Using Nikon F-mount SLR lenses on Nikon Z-mount hybrid cameras
Ever since its inception in 1959, a large number of different F-mount lenses has been created. And the Nikon FTZ ring makes it possible to mount any F-mount lens on a Nikon Z hybrid – after all, “FTZ” stands for “F to Z”.
On both the Z6 and the Z7, the mounting of an F-mount lens is done in the same way. However, given that F-mount lenses have undergone major technological changes in the last 60 years, not all of them will behave in the same way when mounted on a Nikon Z hybrid camera – it will depend in large part on the version of the mount. The following is a short overview of F-mount lenses in reverse chronological order.
Compatibility of Nikon F-mount lenses with the Nikon Z6 and Z7
With Nikon AF-S, AF-I and AF-P lenses, autofocus, aperture opening, and exposure metering are controlled via the camera.
Nikon AF and AF-D lenses, on the other hand, will lose their autofocusing abilities and will need to be focused manually; the same thing applies to control over their aperture opening: you will be required to use the lens’ native aperture or remember to manually change it before taking your shot (like in the old days). However, thanks to the Z6 and Z7’s onboard focusing assistants (electronic magnification and focus peaking – accessible via the electronic viewfinder), you will be able to precisely control focus and exposure more easily than on any of Nikon’s reflex cameras.
Nikon Z6 + Nikon AF-S 70-200 mm f/2.8 VR II telephoto lens
Also noteworthy is the fact that the Nikon Z6 and Z7 support EXIF data for all these lenses. Finally, older lenses (Nikon AI, AI-S) with manual focus and a diaphragm ring will, of course, need to be controlled manually (focus and aperture opening)…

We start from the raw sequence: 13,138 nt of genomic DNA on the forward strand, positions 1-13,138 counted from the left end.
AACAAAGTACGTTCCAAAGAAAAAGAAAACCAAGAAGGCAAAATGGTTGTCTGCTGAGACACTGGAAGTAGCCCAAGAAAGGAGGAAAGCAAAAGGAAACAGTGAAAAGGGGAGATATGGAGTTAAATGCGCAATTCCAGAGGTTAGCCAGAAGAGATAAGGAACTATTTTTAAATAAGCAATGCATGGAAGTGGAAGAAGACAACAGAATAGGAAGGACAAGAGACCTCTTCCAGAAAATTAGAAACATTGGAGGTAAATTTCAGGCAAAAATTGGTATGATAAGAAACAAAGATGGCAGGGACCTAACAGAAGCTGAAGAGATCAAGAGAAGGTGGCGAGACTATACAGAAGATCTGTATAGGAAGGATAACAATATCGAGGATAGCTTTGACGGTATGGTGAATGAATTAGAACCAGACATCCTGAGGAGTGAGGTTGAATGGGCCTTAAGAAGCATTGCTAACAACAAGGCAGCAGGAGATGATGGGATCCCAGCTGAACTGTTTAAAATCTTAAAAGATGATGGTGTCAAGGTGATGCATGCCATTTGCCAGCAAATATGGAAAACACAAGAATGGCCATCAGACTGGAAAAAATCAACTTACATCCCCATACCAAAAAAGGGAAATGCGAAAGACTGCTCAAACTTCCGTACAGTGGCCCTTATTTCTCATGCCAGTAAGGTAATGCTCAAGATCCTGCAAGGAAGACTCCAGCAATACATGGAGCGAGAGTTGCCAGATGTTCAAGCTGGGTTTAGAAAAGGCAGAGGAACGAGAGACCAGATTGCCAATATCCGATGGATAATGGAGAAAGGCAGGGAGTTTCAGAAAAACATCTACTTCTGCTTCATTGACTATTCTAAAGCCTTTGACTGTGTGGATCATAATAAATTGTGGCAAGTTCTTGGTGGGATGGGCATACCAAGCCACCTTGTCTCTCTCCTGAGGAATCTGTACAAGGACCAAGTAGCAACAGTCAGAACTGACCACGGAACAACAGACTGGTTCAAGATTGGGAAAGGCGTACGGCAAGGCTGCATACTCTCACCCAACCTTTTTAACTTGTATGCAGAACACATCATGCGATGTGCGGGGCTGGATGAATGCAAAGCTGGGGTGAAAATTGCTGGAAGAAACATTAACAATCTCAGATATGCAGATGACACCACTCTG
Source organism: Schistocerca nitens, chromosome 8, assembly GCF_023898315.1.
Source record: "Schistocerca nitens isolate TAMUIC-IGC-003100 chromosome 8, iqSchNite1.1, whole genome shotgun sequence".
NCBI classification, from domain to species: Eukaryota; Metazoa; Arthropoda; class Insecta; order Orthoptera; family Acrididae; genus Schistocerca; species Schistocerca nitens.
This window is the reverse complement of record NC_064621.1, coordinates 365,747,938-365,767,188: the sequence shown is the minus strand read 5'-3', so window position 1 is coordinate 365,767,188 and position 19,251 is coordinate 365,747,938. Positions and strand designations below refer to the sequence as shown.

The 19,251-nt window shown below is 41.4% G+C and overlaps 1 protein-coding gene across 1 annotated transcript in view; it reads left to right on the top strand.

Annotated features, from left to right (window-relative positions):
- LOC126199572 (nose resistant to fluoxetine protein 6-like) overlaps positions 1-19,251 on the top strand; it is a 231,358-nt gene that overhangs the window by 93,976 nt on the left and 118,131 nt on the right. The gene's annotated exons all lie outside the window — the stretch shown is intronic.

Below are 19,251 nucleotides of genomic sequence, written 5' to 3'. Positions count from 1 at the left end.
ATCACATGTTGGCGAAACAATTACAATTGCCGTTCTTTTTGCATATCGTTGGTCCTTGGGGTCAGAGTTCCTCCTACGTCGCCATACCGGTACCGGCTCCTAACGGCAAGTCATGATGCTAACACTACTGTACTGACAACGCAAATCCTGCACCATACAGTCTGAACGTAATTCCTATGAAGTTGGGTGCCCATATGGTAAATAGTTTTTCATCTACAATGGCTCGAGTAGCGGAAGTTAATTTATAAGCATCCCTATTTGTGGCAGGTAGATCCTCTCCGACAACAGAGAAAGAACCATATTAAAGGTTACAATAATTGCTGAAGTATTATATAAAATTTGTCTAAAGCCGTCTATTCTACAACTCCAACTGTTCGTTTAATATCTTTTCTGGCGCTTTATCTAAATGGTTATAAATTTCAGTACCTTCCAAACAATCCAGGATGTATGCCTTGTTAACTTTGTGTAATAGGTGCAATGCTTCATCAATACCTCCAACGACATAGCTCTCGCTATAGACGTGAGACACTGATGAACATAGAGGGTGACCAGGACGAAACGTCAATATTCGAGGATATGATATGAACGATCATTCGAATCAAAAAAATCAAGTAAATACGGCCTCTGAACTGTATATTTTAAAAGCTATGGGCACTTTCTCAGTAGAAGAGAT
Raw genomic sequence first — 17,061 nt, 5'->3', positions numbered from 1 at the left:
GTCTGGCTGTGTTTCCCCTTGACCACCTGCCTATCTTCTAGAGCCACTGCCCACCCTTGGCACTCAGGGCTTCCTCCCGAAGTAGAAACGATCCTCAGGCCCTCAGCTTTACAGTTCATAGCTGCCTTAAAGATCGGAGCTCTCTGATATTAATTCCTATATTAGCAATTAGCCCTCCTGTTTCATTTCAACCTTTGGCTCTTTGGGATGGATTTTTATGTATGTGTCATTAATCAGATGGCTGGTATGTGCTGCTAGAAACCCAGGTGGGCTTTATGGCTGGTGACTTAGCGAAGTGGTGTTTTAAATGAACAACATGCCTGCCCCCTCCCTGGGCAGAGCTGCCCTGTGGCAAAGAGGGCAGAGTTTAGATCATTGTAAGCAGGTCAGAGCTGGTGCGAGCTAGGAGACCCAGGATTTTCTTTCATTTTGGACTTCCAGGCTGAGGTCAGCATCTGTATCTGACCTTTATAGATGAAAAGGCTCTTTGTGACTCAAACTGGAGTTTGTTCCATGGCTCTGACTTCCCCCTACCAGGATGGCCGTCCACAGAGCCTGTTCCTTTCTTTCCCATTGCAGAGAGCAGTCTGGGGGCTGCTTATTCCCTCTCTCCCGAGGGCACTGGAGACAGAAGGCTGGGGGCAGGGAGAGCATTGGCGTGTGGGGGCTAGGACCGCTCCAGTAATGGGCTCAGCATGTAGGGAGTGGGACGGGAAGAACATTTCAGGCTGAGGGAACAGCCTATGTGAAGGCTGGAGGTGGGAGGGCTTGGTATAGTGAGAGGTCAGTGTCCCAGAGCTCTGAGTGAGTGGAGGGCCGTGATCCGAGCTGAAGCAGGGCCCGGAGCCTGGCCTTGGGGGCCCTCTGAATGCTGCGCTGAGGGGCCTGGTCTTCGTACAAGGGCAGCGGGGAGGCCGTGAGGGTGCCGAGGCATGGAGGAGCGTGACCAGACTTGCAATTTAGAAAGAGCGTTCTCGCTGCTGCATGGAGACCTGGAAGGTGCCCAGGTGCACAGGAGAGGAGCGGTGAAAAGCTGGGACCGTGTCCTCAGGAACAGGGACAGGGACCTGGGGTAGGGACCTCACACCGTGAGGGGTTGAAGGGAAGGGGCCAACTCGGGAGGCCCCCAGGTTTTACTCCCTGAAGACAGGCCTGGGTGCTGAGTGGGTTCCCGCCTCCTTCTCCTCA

Good news: regardless of the type of lens used on a Nikon Z6 or Z7 (F-mount via an FTZ ring or another type of lens via another type of adapter), it will be able to take advantage of the sensor’s mechanical stabilization. This represents a significant advantage, especially if you are thinking about bringing your Nikkor 600 mm f/5.6 ED-IF AI-S lens out of retirement (and why wouldn’t you?). Moreover, if you use a stabilized lens, its integrated stabilization will work in conjunction with the camera’s stabilization.
All lenses released prior to 1998 (i.e. before the appearance of AF-S), as well as all AF-S FX lenses, will cover the 24×36 mm sensor of the Z6 and Z7 without any difficulty. For lenses released prior to 1998, this is only normal since they were designed at the time of film cameras when the only format available (at least for Nikon cameras) was 24×36 mm. But what about AF-S DX lenses designed for APS-C reflex cameras?
Nikon DX lenses on the Nikon Z6 and Z7
Nikon Z hybrids, like Nikon FX reflex cameras, are able to apply automatic DX cropping to accept Nikkor AF-S APS-C DX lenses – good to know, since at the time of writing this article, there are currently no Z-mount APS-C lenses available, and such lenses are not included in Nikon’s current roadmap.
When using DX cropping, the useful definition of the Nikon Z7’s sensor drops to 19.5 Mpx but that of the Nikon Z6 drops down to only 10.3 Mpx! If you have a need to crop and straighten your images during post-processing, this won’t leave you much to work with.
You may (legitimately) be asking: “why in the world would you use DX lenses (APS-C) designed for reflex cameras on a hybrid with a 24×36 mm sensor?” There are several possible reasons.
The first of which is that you may already own such APS-C lenses, which you may be using on a Nikon D5xxx/D7xxx/D500. You may plan to take advantage of the acquisition of a Nikon Z to gradually migrate your equipment to the 24×36 mm format.
From a financial standpoint, it would also be interesting to use these lenses in a first instance, and then to gradually transition towards dedicated Nikkor Z lenses. By the way, with 19.5 Mpx DX cropping on a Nikon Z7, you get a lower definition than the native APS-C sensor of the D3500/D5600 (24.78 Mpx) and the D7500/D500 (21.51 Mpx) are able to provide; so, don’t worry about the performance of your APS-C SLR lenses on a Nikon 24×36 mm hybrid!
The second reason is that, for the time being at least, Nikon has not included a telephoto lens in its Nikkor Z lens product lineup (as of the date of publication of this article, April 2019).